Boston fans were quick to become the first fan base to hate Jarome Iginla, as he had basically choose to play in Pittsburgh over Boston. It’s not unlike how Penguins’ fans felt about Marian Hossa after his decision to sign with the Detroit Red Wings for what he described as a better chance to win the Stanley Cup. The outrage was so strong in Boston, that Bruins’ general manager Peter Chiarelli held a press conference the following afternoon to make it clear that there was in fact a deal in place with Iginla, but that Iginla wouldn’t waive his no trade while there was a deal with Pittsburgh.

It’s safe to say that Bruins fans have had the idea of a Penguins/Bruins conference final in their minds ever since that night.

(Puck Drunk Love)

4] First Shift, First Shot, First Goal

It was the beginning of a new era of hockey in Pittsburgh, and Penguins’ fans had no idea how good it was about to get. But Mario Lemieux provided a bit of a preview in his NHL debut against the Boston Bruins. On his first shift of the game, Lemieux’s long reach forced Ray Bourque to turn the puck over at the blue line and then it was all Mario, streaking in alone from the left side and burying it behind goalie Pete Peters with his first ever shot to begin his hall of fame career.

Not to be outdone, Sidney Crosby repeated the feat for his first ever NHL goal against the Bruins. Though it take him a whole 38:32 into his third NHL game to find the twine.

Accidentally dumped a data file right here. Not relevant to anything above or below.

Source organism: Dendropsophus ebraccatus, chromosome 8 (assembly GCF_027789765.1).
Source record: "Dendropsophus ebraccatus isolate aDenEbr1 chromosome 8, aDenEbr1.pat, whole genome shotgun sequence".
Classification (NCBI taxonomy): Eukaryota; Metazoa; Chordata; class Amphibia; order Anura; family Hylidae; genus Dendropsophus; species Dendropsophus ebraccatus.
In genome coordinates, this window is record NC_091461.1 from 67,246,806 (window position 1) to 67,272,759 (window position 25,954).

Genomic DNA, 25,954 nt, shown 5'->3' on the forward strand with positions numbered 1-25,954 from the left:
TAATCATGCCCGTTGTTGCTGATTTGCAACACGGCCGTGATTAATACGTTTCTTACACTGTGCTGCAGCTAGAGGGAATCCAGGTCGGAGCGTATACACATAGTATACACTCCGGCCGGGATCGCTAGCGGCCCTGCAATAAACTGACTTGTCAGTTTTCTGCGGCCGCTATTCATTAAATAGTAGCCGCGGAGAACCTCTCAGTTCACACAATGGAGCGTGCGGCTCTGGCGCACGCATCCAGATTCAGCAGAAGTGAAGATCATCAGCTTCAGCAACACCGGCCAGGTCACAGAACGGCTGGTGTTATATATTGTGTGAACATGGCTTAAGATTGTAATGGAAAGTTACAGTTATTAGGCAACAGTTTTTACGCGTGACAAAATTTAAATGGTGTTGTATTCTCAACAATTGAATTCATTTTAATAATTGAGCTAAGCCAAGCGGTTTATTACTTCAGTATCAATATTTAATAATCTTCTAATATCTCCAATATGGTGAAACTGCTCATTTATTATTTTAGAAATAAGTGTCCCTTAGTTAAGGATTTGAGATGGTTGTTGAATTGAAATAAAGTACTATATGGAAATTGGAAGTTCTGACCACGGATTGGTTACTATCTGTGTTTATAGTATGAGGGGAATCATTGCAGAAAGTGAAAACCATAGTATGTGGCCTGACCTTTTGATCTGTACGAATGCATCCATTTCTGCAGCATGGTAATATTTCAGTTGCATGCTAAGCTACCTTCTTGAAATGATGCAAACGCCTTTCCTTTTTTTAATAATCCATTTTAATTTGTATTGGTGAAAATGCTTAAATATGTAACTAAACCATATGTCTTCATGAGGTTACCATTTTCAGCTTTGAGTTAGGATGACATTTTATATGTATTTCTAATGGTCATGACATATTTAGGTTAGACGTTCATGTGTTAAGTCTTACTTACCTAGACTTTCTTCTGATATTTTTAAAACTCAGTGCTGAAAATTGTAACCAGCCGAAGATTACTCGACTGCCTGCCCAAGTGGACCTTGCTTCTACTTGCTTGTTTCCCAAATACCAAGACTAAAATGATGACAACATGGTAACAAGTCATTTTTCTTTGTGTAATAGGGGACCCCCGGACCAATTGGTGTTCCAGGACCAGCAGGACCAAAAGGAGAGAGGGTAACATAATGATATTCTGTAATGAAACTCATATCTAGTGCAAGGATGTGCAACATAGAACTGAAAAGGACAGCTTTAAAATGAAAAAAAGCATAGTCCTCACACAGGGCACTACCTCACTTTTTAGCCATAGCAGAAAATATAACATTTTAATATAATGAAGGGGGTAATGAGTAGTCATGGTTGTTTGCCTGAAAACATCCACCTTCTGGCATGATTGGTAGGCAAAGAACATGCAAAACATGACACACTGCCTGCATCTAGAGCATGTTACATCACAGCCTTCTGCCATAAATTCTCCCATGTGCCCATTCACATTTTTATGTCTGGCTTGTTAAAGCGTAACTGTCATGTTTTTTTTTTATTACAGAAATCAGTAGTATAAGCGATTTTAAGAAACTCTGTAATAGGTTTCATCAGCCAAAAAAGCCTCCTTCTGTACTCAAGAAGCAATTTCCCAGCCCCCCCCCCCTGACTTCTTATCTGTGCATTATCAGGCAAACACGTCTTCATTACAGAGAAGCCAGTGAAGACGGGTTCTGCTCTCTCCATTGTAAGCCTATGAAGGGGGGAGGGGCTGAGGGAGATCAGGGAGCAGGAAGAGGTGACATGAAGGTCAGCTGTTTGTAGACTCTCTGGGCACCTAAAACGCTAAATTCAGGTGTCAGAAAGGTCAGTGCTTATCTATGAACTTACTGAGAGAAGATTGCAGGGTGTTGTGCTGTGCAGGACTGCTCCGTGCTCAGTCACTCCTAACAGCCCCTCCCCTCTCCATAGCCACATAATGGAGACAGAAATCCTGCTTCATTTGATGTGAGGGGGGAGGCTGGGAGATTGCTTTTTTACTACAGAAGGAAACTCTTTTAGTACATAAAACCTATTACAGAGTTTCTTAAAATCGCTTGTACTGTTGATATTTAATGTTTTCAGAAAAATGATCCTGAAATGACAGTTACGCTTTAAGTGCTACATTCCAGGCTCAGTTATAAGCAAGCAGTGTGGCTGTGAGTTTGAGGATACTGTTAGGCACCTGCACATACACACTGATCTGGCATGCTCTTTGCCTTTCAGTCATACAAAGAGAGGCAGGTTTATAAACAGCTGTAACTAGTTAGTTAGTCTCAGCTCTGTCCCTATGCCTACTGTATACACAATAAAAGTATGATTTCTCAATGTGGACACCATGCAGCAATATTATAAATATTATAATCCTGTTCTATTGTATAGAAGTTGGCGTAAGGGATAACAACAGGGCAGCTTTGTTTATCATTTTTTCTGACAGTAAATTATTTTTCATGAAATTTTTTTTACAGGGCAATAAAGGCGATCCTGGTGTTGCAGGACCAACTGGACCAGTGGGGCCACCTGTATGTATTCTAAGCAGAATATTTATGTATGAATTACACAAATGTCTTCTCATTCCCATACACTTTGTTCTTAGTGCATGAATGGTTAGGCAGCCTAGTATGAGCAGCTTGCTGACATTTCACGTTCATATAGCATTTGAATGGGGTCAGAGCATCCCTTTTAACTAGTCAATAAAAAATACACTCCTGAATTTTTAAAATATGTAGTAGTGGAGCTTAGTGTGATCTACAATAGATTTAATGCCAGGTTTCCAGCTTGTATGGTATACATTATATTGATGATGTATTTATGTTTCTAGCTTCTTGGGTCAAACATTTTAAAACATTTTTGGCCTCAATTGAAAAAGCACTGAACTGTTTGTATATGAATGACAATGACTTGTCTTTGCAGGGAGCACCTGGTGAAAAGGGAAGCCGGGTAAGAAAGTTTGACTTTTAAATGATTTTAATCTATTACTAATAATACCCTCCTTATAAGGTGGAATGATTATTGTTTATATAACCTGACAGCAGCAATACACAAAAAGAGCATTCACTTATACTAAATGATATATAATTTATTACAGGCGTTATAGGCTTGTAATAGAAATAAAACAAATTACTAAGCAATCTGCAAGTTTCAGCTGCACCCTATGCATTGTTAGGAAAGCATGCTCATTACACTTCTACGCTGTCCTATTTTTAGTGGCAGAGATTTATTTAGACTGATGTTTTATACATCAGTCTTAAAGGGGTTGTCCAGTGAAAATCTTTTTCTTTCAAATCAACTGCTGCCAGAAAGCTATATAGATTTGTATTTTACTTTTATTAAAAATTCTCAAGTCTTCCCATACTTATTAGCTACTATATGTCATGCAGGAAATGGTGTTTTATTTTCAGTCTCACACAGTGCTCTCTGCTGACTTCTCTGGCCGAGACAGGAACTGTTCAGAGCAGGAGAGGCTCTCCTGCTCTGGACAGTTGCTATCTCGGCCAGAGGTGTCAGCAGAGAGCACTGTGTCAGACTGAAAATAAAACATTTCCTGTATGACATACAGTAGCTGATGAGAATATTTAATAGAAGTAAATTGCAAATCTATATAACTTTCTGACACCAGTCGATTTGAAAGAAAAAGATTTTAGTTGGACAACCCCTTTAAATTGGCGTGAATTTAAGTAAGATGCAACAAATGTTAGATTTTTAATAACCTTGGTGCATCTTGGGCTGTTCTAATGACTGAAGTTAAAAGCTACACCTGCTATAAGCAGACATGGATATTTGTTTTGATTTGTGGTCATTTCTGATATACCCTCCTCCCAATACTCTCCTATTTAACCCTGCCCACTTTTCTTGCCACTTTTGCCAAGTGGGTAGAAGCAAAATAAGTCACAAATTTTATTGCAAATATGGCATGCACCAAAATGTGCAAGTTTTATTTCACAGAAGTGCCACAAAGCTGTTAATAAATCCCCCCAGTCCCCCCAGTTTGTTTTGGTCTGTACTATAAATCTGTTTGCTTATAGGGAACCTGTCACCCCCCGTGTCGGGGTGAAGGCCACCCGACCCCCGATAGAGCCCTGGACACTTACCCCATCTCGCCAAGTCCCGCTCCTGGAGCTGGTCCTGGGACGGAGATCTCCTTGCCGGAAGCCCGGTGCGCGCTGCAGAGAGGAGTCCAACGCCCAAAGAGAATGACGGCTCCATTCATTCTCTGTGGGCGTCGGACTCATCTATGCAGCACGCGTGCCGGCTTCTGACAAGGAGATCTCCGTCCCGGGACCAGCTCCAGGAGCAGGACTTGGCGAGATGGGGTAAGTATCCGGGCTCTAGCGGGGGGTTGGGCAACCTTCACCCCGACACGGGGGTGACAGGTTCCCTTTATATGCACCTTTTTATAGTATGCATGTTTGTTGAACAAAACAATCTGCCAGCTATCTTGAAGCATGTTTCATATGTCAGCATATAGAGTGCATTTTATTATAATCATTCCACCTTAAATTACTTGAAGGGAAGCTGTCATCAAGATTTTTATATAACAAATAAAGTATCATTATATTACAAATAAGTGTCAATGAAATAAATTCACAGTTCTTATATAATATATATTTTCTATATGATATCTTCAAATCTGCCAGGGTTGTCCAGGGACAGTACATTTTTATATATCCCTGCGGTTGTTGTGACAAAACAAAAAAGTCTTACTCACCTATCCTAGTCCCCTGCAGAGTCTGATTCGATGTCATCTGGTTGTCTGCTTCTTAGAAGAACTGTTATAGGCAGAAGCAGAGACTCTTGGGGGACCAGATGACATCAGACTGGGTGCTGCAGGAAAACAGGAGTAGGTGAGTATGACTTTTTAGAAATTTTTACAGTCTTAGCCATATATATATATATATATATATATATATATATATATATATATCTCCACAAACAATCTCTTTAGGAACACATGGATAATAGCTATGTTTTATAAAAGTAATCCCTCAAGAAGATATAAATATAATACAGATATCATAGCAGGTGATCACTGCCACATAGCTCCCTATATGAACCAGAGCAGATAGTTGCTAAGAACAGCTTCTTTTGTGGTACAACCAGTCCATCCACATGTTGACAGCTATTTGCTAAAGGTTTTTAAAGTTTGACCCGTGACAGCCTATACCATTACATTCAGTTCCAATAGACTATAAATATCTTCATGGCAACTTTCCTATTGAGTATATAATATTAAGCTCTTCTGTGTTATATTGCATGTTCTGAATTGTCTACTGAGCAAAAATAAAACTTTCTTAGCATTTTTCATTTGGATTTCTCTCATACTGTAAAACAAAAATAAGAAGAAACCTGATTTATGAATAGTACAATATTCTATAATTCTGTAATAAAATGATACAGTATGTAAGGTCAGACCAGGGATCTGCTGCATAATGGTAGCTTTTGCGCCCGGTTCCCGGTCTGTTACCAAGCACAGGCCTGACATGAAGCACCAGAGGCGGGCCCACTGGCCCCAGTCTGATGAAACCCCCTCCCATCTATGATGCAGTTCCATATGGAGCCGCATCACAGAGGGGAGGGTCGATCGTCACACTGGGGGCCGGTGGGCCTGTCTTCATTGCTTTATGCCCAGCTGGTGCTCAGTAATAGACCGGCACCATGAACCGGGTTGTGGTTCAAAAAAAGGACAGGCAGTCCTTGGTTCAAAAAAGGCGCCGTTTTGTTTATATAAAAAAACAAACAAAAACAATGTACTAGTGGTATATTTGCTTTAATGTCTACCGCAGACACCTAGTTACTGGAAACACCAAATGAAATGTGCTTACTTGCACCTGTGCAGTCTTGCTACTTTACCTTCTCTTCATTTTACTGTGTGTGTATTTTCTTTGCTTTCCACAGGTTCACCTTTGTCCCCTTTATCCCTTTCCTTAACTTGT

5] Cam Neely and Ulf Samuelson

During Game Three of the 1991 Wales Conference Final, Penguins’ defensemen Ulf Samuelson lined up Bruins’ legend Cam Neely for an open ice hit that would be debated for the next 22 years. The knee on knee collision would be blamed for the early end to Neely’s career and Ulf Samuelson’s reputation as a dirty player would be cemented in time.


The backlash of the Samuelson hit on Neely was felt throughout the remainder of the series. Neely would continue to play, but Mike Milbury drastically altered his own game plan and labeled Penguins’ coach Bob Johnson as a “Profesor of Goonism.”

“The professor of hockey, as Bob Johnson is often called, is also a professor of goonism. They’ve drawn a line in the sand, or on the ice. Far be it from me not to accept the confrontation.” – Mike Milbury

The Penguins would take the series in six, rallying from a 2-0 deficit in the clinching game, before going on to win their first Stanley Cup in the next round against the Minnesota North Stars.

7] Back-To-Back Championships

In 1992, the Penguins would repeat their Wales Conference Championship with a sweep of the Boston Bruins. The highlight of the series was Mario Lemieux’s dramatic comeback after suffering a wrist injury when the New York Rangers’ Adam Graves slashed him in the previous round. Overall, the series didn’t have the same theatrics as 1991, but it was an important step en route to back-to-back Stanley Cup Championships. The Penguins would defeat the Chicago Blackhawks in the following round in what was yet another sweep. 2013 marks the third meeting of the Penguins and Bruins in the Conference Finals.